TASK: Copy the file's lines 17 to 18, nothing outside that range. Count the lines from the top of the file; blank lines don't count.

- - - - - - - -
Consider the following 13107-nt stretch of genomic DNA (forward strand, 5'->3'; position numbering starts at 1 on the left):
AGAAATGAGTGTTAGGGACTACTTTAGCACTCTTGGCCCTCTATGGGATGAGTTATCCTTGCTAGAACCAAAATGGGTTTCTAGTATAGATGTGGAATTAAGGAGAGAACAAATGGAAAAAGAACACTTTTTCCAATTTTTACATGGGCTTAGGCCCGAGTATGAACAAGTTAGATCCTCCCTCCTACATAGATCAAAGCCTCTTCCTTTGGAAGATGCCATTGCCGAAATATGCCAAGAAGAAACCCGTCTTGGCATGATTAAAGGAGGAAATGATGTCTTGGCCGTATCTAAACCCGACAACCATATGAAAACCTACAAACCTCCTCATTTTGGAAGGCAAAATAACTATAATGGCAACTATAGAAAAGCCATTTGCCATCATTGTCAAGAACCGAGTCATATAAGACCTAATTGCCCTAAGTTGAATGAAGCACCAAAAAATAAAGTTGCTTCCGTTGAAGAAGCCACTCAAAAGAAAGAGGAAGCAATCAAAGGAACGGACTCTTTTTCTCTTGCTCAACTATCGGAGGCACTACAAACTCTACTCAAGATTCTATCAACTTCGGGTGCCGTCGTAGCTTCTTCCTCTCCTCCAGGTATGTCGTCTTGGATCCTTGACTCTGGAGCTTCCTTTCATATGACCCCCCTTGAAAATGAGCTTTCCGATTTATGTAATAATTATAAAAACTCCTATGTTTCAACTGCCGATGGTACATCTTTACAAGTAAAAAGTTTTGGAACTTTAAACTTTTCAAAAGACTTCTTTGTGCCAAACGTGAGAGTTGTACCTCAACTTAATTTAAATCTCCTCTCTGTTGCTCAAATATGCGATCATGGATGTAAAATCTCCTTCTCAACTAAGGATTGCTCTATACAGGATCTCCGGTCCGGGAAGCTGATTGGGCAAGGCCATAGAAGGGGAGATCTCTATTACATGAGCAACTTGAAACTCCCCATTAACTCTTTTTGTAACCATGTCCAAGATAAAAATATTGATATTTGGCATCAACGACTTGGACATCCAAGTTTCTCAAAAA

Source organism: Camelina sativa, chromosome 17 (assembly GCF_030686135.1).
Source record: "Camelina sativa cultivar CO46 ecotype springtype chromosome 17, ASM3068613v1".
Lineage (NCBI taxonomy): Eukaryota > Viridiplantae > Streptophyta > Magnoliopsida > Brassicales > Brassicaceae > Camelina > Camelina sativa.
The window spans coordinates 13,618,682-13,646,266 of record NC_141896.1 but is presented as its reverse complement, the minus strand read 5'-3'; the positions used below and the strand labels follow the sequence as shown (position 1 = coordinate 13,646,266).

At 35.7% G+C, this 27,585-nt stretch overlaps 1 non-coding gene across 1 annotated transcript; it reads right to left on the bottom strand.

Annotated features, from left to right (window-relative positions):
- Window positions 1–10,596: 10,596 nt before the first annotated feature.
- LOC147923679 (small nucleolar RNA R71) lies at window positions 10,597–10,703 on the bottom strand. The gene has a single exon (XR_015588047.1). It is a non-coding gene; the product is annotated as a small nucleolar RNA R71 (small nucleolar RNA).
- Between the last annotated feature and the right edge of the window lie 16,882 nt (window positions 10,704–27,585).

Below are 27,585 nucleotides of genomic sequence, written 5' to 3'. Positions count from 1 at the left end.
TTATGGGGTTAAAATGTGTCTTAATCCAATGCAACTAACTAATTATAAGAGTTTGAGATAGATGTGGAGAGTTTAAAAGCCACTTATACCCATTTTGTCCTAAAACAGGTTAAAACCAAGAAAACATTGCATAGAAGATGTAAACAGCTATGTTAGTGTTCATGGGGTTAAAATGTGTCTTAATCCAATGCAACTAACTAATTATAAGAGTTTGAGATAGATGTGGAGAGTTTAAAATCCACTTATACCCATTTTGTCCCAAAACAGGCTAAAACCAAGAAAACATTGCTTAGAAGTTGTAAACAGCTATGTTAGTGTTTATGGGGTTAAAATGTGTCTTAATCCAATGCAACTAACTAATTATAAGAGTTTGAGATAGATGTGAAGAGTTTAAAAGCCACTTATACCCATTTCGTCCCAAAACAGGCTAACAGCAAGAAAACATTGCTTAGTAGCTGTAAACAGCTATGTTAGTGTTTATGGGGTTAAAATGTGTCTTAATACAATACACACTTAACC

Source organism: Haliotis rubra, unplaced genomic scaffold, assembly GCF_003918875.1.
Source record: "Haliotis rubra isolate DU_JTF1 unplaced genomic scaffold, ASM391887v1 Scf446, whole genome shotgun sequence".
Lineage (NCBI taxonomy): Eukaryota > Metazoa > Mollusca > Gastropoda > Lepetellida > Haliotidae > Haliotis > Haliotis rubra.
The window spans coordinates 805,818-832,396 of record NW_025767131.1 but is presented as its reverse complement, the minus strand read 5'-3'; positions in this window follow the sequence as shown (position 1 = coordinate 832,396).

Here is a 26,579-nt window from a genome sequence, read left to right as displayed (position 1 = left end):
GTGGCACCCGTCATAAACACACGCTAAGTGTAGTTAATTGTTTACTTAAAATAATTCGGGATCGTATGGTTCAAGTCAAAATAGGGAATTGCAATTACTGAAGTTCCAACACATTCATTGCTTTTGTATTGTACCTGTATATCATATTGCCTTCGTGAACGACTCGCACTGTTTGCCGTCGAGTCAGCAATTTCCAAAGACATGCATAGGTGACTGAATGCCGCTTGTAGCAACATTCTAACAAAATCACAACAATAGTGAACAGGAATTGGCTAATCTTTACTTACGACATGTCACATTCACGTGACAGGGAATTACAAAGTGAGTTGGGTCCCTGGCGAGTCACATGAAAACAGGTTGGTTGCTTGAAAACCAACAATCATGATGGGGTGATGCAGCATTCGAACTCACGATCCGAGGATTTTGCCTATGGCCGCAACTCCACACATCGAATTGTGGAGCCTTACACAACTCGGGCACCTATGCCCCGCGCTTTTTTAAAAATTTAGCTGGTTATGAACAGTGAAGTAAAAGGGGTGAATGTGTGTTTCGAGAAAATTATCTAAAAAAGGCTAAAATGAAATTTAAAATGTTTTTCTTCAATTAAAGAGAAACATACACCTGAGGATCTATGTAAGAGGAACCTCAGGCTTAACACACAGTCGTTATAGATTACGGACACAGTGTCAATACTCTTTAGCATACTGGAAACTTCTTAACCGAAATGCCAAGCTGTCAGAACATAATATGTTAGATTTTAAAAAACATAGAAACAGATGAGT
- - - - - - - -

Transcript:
The window spans coordinates 805,818-832,396 of record NW_025767131.1 but is presented as its reverse complement, the minus strand read 5'-3'; positions in this window follow the sequence as shown (position 1 = coordinate 832,396).

Here is a 26,579-nt window from a genome sequence, read left to right as displayed (position 1 = left end):